Monitoring HIV/TB services in Democratic Republic of Congo


UCOP+, the Congolese Union of Organizations of People Living with HIV, through funding and technical support from UNAIDS, set up the Observatory project, designed to collect and analyse data to guide action to improve the quality of HIV services.

“The Observatory, which looks at access to and the quality of HIV and HIV/tuberculosis services, is a community-based initiative. Its main objective is to help the government and civil society define and implement national policies in accordance with international norms and standards,” said Natalie Marini, Human Rights and Gender Adviser at the UNAIDS Country Office for the Democratic Republic of the Congo.

The Observatory was set up following repeated stock-outs of HIV and tuberculosis medicine, requests for payment for services that are supposed to be free, the persistence of stigma and discrimination and human rights violations and the long distances that people have to travel to access health care. Three areas are monitored monthly-the availability of services, the quality of care, including the availability of medicine, and accessibility of care.

The initiative shows the importance of collaboration between civil society, health services and donors in the HIV response and has led to an improvement in HIV/tuberculosis services in health facilities. “The Observatory is an indispensable tool that gives us the first clues about supply,” said Jean Kasongo, a coordinating doctor for the National AIDS Control Programme. “It helps us enormously.” The data from the Observatory complements the data of the National Health Information System (SNIS).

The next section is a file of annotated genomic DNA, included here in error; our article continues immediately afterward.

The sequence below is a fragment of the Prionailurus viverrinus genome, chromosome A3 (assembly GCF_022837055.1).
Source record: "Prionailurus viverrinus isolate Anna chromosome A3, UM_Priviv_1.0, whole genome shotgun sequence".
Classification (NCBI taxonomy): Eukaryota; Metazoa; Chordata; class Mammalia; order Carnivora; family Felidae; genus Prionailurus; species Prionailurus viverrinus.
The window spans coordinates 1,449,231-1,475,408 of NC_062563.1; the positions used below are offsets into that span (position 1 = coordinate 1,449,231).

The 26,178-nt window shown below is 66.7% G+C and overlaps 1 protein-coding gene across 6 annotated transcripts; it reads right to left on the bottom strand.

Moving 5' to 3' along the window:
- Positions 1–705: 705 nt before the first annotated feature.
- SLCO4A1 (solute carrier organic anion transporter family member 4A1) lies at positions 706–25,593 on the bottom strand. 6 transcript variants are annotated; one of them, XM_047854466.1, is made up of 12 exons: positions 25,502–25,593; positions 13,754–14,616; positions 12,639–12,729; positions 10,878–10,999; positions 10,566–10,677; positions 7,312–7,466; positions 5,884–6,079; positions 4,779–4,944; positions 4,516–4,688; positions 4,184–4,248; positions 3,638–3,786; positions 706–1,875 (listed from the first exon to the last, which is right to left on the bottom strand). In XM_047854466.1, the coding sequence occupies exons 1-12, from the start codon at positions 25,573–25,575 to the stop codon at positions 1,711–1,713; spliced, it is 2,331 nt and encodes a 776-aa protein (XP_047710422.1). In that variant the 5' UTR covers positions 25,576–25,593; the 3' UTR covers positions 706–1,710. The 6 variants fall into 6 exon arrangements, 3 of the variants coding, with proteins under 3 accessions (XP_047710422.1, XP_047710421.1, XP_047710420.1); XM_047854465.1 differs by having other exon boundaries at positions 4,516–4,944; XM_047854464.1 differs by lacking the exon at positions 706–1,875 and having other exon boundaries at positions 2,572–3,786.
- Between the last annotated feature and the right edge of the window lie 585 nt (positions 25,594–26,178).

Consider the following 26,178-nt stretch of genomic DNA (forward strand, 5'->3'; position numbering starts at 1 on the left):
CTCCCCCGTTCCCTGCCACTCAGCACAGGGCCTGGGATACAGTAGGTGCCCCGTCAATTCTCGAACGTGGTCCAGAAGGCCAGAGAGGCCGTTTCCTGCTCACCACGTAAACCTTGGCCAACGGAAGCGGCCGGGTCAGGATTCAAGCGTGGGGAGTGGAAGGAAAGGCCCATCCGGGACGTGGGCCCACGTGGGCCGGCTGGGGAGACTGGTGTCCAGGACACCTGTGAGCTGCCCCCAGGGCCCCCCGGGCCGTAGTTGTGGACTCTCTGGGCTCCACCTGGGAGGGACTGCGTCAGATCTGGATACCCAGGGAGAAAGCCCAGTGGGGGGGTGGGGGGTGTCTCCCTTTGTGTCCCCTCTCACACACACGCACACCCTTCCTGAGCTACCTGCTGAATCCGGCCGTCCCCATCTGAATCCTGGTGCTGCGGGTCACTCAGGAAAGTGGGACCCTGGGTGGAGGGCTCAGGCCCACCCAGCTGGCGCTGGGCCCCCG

Since its launch in 2013, the Observatory has contributed to reducing the cost of access to health care in some health facilities and has anticipated stock-outs and helped to reduce their frequency. The Observatory has also reduced self-stigma by valuing the people who use the services and putting them at the heart of the system. “Before, I didn’t have anything to say about the care offered to me,” said Joséphine Ntumba (not her real name), who is living with HIV. “Now I can give my opinion and make a difference.”

The concept of a “community observatory” has been shown to be a success and is now integrated in the concept note for the Democratic Republic of the Congo of the Global Fund to Fight AIDS, Tuberculosis and Malaria. However, there is still a long way to go-only three out of 23 provincial health departments are covered.

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